APE: Interesting. So, maybe the same will happen with digital eventually. Digital is way more versatile.

Yes, digital is more versatile but film still looks like film to me.

APE: Yeah but how did you transition from chrome to film because nothing looks like chrome, right?

Yes, you’re absolutely right.

APE: How does the current economic climate affect your decision to take on a job?

In my head there’s always three reasons to do a job. It’s either money, creative or relationship, or a combination of those. So, a job is not always about money, but it certainly is tough when budgets are slashed to the point that you can’t have the support crew you need, or you lose out on a job to another photographer who basically decided to “buy” the job in order to get the work in their portfolio.

APE: Photographers are obviously not happy about fees being reduced, and the practice of undercutting. Is this just the new way, and are we in trouble because of that attitude?

No, because there will always be a fee structure based on ability and experience and there’s only a certain number of people who can do these jobs. I think it will roll more with the economy. If everyone is making money you’re going to hire the best person but if the economy is down you need to cut some corners and people need to adjust and restructure their budgets to make it work.

If you’re a freelancer that’s what you sign on for when you get into it. No one promises you that you will always get the fees that you got last year or that people will still call you. This business is littered with people who had really high years and now can’t get work. That’s on every photographers mind. There’s nobody that’s bullet proof to making a living, so you have to be careful. You can’t assume since it went one way one year it’s going to go that way the next year.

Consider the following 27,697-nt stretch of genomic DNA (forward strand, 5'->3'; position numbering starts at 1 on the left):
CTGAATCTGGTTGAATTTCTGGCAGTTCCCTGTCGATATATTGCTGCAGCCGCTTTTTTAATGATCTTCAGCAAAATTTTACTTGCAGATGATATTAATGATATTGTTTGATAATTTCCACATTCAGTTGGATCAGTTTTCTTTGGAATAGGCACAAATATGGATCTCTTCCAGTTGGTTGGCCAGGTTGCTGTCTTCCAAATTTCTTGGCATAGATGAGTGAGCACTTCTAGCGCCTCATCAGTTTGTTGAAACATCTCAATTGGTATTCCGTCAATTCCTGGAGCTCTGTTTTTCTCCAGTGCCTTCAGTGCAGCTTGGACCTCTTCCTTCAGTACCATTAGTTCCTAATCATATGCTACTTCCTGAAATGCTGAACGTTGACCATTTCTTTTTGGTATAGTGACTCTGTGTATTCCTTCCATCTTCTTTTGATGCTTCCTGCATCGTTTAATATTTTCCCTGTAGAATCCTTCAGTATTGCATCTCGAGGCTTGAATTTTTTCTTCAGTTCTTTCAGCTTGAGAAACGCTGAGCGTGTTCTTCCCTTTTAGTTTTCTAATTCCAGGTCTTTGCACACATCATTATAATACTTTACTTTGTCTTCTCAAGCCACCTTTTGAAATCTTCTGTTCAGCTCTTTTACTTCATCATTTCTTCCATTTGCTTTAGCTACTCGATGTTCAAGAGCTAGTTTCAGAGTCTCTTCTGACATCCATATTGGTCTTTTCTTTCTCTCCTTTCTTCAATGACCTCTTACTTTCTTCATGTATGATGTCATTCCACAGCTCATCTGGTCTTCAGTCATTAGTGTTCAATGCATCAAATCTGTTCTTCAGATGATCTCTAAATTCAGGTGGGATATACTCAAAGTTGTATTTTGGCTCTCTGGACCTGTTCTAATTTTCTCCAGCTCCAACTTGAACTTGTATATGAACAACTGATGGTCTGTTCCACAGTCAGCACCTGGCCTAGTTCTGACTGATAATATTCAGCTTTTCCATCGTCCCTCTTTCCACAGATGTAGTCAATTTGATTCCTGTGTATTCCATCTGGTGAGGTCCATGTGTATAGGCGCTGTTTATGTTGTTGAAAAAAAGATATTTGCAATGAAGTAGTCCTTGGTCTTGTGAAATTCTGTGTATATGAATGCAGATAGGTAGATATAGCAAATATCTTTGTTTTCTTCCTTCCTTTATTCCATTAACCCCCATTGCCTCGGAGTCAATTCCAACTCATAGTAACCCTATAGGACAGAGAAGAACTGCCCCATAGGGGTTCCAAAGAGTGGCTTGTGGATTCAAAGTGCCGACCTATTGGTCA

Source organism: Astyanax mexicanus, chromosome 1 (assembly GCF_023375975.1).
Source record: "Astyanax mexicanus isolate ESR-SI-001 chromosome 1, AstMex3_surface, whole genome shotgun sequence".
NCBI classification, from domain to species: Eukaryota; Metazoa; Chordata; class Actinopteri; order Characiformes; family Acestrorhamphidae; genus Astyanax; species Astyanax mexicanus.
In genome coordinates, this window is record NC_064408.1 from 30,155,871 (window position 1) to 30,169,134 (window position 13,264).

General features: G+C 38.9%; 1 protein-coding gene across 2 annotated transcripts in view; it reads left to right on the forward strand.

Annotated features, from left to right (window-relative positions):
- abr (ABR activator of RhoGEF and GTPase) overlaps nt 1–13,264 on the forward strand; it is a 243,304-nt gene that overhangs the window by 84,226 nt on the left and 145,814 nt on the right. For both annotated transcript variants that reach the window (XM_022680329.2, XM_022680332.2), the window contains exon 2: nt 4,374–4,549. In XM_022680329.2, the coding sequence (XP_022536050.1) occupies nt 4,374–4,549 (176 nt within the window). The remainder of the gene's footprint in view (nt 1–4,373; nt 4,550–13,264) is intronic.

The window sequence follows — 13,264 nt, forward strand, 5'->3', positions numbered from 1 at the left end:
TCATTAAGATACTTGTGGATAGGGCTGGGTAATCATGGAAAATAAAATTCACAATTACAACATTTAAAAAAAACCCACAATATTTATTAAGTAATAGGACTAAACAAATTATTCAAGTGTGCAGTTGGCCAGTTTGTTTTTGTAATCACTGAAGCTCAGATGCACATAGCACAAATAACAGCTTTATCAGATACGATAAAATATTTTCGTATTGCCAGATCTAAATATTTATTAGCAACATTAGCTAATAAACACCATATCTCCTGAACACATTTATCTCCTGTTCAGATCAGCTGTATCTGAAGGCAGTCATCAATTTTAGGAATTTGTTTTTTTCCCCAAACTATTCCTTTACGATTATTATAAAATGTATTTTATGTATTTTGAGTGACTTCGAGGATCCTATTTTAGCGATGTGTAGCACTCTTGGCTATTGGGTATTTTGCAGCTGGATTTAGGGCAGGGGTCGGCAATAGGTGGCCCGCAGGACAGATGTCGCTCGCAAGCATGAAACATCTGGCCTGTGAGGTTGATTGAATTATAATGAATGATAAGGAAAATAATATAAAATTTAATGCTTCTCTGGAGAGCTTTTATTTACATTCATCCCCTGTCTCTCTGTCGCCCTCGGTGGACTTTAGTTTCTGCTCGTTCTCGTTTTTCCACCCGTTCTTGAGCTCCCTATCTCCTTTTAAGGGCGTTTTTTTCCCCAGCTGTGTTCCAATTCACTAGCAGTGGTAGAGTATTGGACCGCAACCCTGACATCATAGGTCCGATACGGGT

APE: But, you’re still confident that there’s a future for photography, right?

Yes, absolutely. When I’ve been successful it’s because I’ve been trying to do something that’s a challenge and that’s interesting to me. As long as I’ve done that I’ve been ok.

APE: So, what does the future hold for Sam Jones?

Sam DP Malibu Creek_1Shooting pictures is my main emphasis, I just shot U2 for Rolling Stone. I also have some film projects in the works, both dramatic and documentary. One of the things I am excited about is using smaller cameras like the 5d to make films that were simply not affordable a few years ago. I have a few esoteric and decidedly non-commmercial ideas up my sleeve, and being able to make those projects happen without outside financing is very intriguing.

APE: Wait, what? Last time I talked to you we were both trying to figure out how anyone could do something serious with that camera.

Well, they cracked the chip and made it manual so you can manually adjust exposure and shutter speeds and then several companies developed follow focus systems and mounts for it, making it way more viable for a cinematic application than when we last talked.